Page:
Pre-Colonial Literature free essay sample

Even before the Spaniards came to colonize our country, the natives in our land already had a civilization of their own. This is in contrast to what some early Spanish colonizers claim that the Philippines, before they came here, did not have a culture of its own and was barbaric. Even during the modern times, some people claim that natives of the early Philippines had a culture which is inferior to theirs. But although our histories were full of depreciations from other cultures, the way of life even before the coming of colonizers was already flourishing.

That is enough reason to defend the fact that our culture is never inferior to anyone’s. Pre-colonial Filipinos, for instance, had a system of writing before the coming of the Spaniards called Baybayin. This goes to show that even before the time of Christ our ancient people were abreast with the style of the world’s writing.

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Although the natives did not have the knowledge of the Roman alphabet, which was what the first colonizers used, it did not make them illiterate as some may think.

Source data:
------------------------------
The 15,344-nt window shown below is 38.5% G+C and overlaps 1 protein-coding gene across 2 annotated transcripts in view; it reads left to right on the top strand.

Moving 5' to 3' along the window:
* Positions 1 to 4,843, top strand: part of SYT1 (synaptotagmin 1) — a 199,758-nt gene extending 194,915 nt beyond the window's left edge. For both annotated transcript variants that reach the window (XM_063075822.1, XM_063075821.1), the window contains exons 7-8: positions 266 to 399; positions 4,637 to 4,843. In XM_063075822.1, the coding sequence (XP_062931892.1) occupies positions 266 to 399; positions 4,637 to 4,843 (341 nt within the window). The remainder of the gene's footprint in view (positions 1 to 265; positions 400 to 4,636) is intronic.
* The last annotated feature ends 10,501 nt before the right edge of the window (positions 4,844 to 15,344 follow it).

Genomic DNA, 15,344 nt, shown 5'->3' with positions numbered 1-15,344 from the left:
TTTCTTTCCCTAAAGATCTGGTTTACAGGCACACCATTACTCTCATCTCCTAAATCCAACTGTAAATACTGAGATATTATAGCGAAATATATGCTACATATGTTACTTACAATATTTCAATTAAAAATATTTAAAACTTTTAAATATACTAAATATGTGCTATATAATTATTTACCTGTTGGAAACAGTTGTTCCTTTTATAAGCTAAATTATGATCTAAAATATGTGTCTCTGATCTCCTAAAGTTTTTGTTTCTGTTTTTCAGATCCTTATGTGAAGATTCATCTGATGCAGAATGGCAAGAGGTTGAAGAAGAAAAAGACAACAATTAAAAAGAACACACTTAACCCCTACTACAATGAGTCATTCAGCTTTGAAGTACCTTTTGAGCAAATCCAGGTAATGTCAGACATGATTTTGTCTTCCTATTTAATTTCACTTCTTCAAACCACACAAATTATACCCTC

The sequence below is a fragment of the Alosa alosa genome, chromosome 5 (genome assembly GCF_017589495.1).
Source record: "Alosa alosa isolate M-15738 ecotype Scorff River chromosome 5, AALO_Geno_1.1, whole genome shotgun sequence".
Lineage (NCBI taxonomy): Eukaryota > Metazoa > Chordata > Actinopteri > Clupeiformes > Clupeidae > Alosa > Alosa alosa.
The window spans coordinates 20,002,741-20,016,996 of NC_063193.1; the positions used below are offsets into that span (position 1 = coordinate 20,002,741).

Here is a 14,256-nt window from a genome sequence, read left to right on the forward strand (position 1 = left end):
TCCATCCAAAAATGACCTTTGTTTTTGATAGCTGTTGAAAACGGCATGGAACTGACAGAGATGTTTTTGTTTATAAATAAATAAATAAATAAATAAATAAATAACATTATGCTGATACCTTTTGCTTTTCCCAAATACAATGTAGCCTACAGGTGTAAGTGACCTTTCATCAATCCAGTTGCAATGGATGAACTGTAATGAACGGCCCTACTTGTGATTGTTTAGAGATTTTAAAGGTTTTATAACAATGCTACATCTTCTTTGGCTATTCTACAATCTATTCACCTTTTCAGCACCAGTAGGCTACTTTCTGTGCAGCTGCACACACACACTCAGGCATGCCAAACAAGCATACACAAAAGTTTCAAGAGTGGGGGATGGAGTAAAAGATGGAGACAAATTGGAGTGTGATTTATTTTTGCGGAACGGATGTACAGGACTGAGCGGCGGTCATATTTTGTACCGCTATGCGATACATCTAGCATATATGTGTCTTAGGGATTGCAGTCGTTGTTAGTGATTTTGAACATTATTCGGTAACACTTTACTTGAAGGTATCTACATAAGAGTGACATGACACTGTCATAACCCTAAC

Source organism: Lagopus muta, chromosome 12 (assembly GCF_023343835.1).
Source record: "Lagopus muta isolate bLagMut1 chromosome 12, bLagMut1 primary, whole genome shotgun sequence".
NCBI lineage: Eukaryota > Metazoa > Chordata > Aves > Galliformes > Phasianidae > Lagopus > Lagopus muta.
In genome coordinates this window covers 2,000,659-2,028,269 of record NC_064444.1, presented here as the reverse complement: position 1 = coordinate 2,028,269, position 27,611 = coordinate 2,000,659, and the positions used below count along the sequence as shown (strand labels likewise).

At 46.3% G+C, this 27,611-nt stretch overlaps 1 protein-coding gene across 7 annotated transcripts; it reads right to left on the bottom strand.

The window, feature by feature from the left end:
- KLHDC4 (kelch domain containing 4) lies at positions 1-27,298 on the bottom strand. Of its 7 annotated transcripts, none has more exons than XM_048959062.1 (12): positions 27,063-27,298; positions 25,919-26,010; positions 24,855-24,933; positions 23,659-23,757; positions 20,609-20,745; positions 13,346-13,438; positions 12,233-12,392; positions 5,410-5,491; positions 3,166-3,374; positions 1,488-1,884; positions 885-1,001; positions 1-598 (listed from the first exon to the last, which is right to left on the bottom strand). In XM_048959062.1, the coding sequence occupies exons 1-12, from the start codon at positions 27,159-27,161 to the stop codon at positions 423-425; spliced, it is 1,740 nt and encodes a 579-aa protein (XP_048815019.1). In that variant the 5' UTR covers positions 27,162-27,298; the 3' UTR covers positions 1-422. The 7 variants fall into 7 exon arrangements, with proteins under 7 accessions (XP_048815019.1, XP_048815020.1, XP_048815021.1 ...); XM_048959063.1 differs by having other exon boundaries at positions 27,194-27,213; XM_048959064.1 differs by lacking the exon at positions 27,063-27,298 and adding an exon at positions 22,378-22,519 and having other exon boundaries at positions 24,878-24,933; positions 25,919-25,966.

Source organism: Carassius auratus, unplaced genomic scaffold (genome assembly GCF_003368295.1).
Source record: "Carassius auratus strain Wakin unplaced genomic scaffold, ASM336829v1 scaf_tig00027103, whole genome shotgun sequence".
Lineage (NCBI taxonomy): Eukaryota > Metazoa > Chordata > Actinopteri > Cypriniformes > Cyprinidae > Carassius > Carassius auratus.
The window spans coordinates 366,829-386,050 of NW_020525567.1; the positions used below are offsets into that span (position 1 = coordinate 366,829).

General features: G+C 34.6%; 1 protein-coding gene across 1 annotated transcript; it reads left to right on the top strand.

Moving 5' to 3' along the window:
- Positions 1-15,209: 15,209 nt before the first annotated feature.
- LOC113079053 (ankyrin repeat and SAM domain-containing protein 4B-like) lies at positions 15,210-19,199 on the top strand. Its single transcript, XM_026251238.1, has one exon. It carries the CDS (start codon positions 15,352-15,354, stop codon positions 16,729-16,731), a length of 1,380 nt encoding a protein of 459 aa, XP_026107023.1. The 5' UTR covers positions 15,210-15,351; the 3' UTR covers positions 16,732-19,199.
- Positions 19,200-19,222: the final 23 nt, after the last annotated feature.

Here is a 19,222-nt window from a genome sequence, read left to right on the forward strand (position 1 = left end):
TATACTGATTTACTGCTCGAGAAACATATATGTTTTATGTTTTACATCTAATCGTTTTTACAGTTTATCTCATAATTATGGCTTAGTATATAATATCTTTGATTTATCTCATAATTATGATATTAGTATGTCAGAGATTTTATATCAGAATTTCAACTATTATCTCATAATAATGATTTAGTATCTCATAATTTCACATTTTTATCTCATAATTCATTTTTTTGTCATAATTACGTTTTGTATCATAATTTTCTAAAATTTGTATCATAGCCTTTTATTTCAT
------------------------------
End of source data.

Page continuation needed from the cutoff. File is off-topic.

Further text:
With the existence of written language also comes literature as a natural consequence. Pre-colonial literature abounds in the form of sabi (maxims), bugtong (riddles), epics, and myths. The early Filipinos also had a form of government called Barangay, headed by a Datu or Sultan (among the Moros). Social classes exist but social mobility was possible. Also, the early Filipinos followed and obeyed rules, as evident in the ancient body of laws: Code of Kalantiao and Code of Maragtas, which is also called Code of Sumakwel.

Therefore, even before colonizers came, our ancient people already had an organized community or settlement. Our country has known godliness since time immemorial. Our ancestors turned to religion for hope and encouragement, proving religion was the backbone and outstanding power of the world and brought change to the human conduct in moral, social and business life. It is said that the apprehension or conviction of the existence of a Supreme Being or a supernatural power or influence controls a person’s humanity.

The pre-Spanish Filipinos believed in a Supreme Being they called Bathala and worshipped minor deities whose functions were closely related to the daily life of the people. Based on the way of life of our ancestors, one can make several observations. 1. Our ancestors already had concepts or ideas which are not far from those of other countries. Early Filipinos had concepts of people, places, statuses, or events similar with that of other culture although some of these countries did not colonize us.